When faced with the upheaval of a house move to a new area or new country, worrying about the Feng Shui of a property may appear to be one step too far. However, when so much in life is down to luck, is it worth considering ways to improve your chances of catching some of this luck and choosing the home that’s right for you?
The reality is that if you live in a property with good Feng Shui you have a cushion against many of life’s difficulties. It could be that more career opportunities occur or that hard work is more often rewarded, health is better and finances more robust. Put simply, life is less hard work.
This is a plus for anyone but is especially helpful when you are dealing with a new life in another country.
Because we can’t actually see energy we assume that it doesn’t exist, but how many of us get a ‘feeling’ when we enter a property? This is our reaction to the energy. Sometimes this feeling is a good one and other times its one of antipathy.
Feng Shui can identify far more than how nice a property feels when you view it; it can tell you if finances will flourish, whether the property is good for a long term home, a shorter stay (or no stay at all!), whether your children will be successful and healthy or badly behaved, whether your relationship will be under strain (or if you are single, whether the house will draw in a new partner).
Traditional Feng Shui is complicated and specific to each property, however there are some general points that are always relevant:
- Avoid living near a graveyard, funeral home, hospital or doctor’s surgery.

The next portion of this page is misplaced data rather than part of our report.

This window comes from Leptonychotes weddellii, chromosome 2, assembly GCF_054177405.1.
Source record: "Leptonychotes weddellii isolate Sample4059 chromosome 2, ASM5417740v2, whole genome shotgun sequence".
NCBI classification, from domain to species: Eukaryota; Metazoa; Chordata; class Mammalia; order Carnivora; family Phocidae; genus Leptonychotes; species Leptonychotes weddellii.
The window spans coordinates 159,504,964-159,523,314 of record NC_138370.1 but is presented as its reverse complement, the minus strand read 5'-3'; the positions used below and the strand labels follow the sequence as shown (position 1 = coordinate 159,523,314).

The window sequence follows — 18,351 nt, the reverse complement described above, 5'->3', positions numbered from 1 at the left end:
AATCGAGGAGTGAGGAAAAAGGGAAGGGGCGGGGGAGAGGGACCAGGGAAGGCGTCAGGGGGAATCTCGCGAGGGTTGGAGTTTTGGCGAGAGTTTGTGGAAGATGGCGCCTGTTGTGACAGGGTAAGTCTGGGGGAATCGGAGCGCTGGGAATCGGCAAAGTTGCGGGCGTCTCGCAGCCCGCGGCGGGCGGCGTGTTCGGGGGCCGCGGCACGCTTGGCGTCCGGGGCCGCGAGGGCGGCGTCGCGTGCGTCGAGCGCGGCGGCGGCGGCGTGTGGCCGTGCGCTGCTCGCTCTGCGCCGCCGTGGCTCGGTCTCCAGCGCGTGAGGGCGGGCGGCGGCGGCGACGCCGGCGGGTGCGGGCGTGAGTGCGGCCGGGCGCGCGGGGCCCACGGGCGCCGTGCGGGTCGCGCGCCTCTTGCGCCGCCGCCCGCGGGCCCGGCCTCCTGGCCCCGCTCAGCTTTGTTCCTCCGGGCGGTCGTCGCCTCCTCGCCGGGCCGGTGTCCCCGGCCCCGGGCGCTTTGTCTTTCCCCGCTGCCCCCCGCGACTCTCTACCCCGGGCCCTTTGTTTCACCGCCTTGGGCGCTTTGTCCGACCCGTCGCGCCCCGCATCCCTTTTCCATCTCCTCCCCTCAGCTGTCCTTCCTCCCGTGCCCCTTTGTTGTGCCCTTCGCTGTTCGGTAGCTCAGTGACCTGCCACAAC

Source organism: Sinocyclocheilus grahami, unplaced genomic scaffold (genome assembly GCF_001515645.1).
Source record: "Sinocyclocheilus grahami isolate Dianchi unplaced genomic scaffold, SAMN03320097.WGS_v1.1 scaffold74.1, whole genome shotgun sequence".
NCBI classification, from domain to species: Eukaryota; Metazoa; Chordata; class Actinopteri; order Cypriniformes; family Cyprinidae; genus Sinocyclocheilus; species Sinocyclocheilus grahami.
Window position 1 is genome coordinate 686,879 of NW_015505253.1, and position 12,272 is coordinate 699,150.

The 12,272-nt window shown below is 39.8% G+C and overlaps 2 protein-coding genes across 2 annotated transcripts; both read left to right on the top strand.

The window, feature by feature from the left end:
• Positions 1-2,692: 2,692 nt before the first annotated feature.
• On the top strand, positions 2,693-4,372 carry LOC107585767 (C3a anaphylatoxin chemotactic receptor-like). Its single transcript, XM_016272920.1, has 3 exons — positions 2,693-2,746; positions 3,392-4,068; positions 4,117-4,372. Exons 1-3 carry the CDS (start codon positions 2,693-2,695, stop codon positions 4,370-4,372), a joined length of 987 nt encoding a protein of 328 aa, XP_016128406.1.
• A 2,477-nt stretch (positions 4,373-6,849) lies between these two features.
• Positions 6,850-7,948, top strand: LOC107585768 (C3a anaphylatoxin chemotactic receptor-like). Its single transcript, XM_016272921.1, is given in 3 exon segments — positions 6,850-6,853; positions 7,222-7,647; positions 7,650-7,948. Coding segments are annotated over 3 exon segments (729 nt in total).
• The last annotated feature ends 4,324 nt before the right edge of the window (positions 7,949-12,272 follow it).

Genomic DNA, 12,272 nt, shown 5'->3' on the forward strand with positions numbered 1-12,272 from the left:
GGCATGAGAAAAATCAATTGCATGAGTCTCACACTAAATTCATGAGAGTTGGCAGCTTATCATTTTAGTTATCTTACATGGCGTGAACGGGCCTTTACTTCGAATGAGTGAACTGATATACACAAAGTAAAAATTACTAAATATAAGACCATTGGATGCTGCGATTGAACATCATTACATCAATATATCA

- The outlook of the property should be attractive not blocked by tall buildings, walls or trees.
- Try to choose a property where there are balanced boundaries to the front to guide the energy into the home.
- It is generally best if you can see the front door from the street.
- Inside the property you shouldn’t be able to see right through from the front door through to the back, or immediately face the bathroom or the stairs as you come in the door.
- The property should be light and bright – avoid basement properties unless there is plenty of natural daylight.
- Do not choose a property that you think needs “looking after” – this is a sign that the energy is not supportive.
Happy House hunting!
This article was written by Maria Green, a Feng Shui Consultation Master who has trained and worked with one of the world’s top five Imperial Feng Shui Grand Masters for nearly 20 years. She regularly consults worldwide. She undertakes pre-rental and pre-purchase property assessments as well as full property consultations. For further details contact her at firstname.lastname@example.org or on 07974 350459.